RES Workspace Manager Zones and USB Devices

Have you ever had a requirement to base a Device Zone within RES Workspace Manager on a particular hardware device? If so, you may have already discovered that if is a storage based device then you’re good to go. However, if it’s not of a “removable storage” type then we’re seemingly out of luck. Not quite..

Whilst on a customer site, a requirement arose that necessitated that we detect whether a particular USB device was connected or not so that we could configure an application for the hardware device. After a lot of digging and searching, I discovered that device information is located in the [HKEY_LOCAL_MACHINE\System\CurrentContolSet\ENUM] registry subkey(s). The problem with these registry entries is that if the device has ever been connected then it will exist and it doesn’t indicate that the device is currently connected so it’s back to the drawing board..

On further investigation, the [HKEY_LOCAL_MACHINE\System\CurrentContolSet\Services] key lists all the currently connected devices (all internal devices are listed in here so don’t be too surprised how many there are!). The difficult bit comes in determining how your USB device is enumerated. As a general rule all USB devices attached will probably be listed under keys beginning with USB. For example, the USB microphone I’m using is listed under the ..\Services\USBAudio subkey and a USB printer under the ..\Services\USBPrint subkey (more detail on hunting this information down might be a future blog post). In this instance I’m going to pick on the Samson C03U microphone and show you how can create a Device Zone in RES Workspace Manager that will allow you to set configurations options only when it’s connected. Looking in the registry in the [HKEY_LOCAL_MACHINE\System\CurrentControlSet\Serices\USBAudio\Enum] key exposes the following settings:

I know that my microphone is identified as USB\VID_17A0&PID_0100&MI_00\6&1895ccd4&0&0000. We can see that the Samson microphone is listed in here. When the device is unplugged the instance disappears like so:

So to create our Device Zone in RES Workspace Manager for detecting the presence of a Samson microphone all we need to is create a zone based on the presence of this particular registry setting? Nearly! By creating a zone on the information from the first screenshot, it will only be true for the microphone on my desk, not any Samson C03U mike that might be on someone else’s desk. Experience has shown that everything listed after the ‘&MI_00\6&’ is device specific, i.e. a serial number or unique identifer and can safely be ignored (unless you want to tie the zone to a unique device). Therefore, if we create a Zone based on the presence of the ‘USB\VID_17A0&PID_0100&MI_00&6*’ (note the wildcard) value it should work for all Samson C03U microphones.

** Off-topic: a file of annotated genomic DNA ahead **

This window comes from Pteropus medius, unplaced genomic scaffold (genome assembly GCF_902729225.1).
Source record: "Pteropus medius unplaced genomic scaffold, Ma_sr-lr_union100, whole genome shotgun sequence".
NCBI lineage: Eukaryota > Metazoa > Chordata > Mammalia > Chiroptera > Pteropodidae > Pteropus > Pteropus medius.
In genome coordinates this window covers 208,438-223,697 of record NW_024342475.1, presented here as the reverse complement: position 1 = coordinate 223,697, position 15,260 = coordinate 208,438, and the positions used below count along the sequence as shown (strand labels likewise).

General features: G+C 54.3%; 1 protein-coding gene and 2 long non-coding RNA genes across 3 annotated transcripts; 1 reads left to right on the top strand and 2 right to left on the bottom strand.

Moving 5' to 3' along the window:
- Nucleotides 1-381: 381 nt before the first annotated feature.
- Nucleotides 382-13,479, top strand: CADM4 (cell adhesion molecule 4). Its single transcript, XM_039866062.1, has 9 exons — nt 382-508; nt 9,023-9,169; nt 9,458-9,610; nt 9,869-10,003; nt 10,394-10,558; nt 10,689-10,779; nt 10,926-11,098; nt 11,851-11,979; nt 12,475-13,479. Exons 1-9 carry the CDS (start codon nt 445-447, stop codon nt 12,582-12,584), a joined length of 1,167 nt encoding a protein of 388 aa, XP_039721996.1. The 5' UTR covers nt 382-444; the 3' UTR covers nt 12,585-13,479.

Done? Almost (and you knew I was going to say that!). The value of ‘0’ (zero) in the first screenshot depicts the order in which a device is attached. Therefore, if I just so happened to have another USB audio device, the Samson mike might be listed as the second device under ‘1’ or the third device under ‘2’ etc. In order to ensure that we account for this we need to add multiple entries in like so:

If I had 4 USB audio devices, then depending on the order they were attached my Zone may fail to detect that the Samson microphone was attached. I could have added 10 or so entries but hopefully you get the idea! If you have varying models of devices, then it’s likely that the PID_ (product ID) portion of the values will change. In this case, you’ll need to make sure the rules also incorporate any variations.

It would be nice to have pattern matching on the registry keys\values like we have within RES Automation Manager. Perhaps it’s an enhancement request, but in all honesty, why can’t we natively select any hardware devices attached rather than being restricted to USB storage devices already? Perhaps I’ll take this up with product management.

Good luck! Iain


  1. Max Ranzau on June 27, 2011 at 16:28

    Hi Iain, this is great legwork! I believe this method will be very useful to others.
    I do agree it would be a cool feature to be able to select other hardware than just USB devices, however I think you’ve answered yourself why it’s not in there natively.

    There are loads of different types on hardware out there but they unfortunately don’t necessarily register the same way as far as I know. Currently the only generic method of referencing them all is through the registry, which is what you’ve explained and illustrated in this nice article. You know RES – if there’s a valid use and business case for it, we’re not shy of looking into it 🙂

    Finally, I’ve noticed that when I plug my USB scanner into my laptop, it registers as a different device, depending on what USB port i plug it into, that being said I only have one scanner. You might want to have a look if that affects the registry settings also?

    Keep up the great work, mate!

  2. Iain Brighton on June 28, 2011 at 10:48

    Hi Max,

    Being able to enumerate all USB devices would be cool, not that we can’t do this now it would just save a lot of digging in the registry! I think that this proposed functionality only needs to cater for USB devices as that’s what users will be plugging in and out. I don’t see a need to enumerate all devices because we can revert to the hard way if necessary.

    As for your USB scanner, from the testing I’ve done it doesn’t matter which port I plug a USB device in, it still registers the same way. It might be because your scanner is a multifunction device?

    Catch up soon! Iain

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